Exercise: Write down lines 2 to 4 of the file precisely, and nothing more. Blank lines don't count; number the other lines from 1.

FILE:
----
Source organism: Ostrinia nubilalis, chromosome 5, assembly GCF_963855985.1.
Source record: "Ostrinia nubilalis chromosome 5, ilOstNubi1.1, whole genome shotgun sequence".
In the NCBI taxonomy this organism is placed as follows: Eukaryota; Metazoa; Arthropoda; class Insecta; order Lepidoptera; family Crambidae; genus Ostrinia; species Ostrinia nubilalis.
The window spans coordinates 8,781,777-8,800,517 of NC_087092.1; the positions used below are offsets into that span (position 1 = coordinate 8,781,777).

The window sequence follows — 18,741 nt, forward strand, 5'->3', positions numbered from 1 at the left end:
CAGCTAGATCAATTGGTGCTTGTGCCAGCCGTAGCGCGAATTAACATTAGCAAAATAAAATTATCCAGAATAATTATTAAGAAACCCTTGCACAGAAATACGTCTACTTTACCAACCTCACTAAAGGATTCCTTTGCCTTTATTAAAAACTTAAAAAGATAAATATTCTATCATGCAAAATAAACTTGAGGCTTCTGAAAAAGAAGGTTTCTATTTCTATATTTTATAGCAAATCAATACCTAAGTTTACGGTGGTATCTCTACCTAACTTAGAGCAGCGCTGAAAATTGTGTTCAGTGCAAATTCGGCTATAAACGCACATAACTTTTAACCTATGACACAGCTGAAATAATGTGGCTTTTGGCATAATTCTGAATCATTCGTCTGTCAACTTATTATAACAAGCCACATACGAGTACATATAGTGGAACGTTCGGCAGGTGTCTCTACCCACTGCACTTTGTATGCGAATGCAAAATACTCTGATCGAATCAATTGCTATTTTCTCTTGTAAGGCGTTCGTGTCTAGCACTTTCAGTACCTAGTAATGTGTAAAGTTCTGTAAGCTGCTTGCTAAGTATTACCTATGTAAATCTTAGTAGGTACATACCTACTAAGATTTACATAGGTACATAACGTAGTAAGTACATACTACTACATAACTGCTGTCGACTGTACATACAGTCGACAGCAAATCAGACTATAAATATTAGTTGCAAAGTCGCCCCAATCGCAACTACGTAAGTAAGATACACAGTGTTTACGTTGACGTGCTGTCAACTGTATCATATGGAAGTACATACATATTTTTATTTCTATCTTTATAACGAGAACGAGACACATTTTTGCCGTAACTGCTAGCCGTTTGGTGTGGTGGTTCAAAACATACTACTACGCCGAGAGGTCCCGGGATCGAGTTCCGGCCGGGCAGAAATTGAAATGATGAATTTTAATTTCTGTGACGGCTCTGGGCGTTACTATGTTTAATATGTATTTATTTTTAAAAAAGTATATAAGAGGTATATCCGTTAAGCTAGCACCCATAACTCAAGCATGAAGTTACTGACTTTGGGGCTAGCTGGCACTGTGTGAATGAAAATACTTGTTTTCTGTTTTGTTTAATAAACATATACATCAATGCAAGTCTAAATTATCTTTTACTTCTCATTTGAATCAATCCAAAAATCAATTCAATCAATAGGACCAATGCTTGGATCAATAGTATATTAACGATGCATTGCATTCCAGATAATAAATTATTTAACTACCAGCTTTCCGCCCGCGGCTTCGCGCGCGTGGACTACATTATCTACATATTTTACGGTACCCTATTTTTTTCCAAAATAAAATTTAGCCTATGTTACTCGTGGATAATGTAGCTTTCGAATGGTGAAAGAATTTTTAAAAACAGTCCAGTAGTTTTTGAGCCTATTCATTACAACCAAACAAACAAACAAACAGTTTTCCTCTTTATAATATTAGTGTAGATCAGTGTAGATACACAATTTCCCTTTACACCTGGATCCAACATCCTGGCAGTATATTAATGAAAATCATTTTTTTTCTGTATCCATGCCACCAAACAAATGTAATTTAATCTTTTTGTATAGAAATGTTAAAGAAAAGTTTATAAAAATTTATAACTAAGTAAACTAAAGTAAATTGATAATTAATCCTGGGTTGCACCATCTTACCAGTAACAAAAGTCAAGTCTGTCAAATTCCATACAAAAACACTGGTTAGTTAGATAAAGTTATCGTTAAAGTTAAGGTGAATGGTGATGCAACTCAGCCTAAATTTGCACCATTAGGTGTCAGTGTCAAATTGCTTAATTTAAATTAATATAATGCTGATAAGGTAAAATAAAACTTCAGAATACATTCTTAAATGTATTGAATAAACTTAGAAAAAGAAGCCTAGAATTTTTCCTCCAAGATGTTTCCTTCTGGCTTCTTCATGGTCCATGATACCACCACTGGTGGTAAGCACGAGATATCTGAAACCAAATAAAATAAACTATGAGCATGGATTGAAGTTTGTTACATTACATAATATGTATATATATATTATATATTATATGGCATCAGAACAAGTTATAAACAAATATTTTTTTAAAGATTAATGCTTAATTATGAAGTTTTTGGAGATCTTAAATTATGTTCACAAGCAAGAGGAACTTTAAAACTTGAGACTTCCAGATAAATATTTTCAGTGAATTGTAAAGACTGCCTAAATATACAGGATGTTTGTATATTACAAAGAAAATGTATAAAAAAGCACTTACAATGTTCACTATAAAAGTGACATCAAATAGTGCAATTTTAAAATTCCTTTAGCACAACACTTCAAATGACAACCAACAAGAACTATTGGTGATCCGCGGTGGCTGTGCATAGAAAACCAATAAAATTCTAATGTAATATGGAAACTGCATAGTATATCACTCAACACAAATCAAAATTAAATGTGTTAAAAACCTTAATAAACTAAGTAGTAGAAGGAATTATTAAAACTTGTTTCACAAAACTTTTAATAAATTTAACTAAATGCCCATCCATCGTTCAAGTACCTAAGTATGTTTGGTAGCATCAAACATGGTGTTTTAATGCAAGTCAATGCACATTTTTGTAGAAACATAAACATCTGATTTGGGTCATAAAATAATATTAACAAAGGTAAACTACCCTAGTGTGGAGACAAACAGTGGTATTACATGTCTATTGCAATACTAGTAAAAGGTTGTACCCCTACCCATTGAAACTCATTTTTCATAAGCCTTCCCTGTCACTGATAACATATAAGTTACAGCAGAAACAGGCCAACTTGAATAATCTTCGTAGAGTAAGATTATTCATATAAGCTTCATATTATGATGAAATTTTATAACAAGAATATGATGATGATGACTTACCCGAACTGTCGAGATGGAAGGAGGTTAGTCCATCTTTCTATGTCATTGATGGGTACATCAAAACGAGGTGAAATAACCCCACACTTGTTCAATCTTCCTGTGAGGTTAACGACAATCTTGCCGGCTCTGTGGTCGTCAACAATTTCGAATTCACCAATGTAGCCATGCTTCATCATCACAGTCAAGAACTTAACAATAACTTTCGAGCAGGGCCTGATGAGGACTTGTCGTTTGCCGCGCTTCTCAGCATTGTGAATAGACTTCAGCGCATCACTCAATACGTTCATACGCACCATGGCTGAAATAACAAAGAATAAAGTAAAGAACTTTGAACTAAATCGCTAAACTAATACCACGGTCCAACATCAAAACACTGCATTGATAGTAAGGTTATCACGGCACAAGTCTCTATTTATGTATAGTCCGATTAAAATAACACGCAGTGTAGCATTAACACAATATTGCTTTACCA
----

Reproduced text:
Source record: "Ostrinia nubilalis chromosome 5, ilOstNubi1.1, whole genome shotgun sequence".
In the NCBI taxonomy this organism is placed as follows: Eukaryota; Metazoa; Arthropoda; class Insecta; order Lepidoptera; family Crambidae; genus Ostrinia; species Ostrinia nubilalis.
The window spans coordinates 8,781,777-8,800,517 of NC_087092.1; the positions used below are offsets into that span (position 1 = coordinate 8,781,777).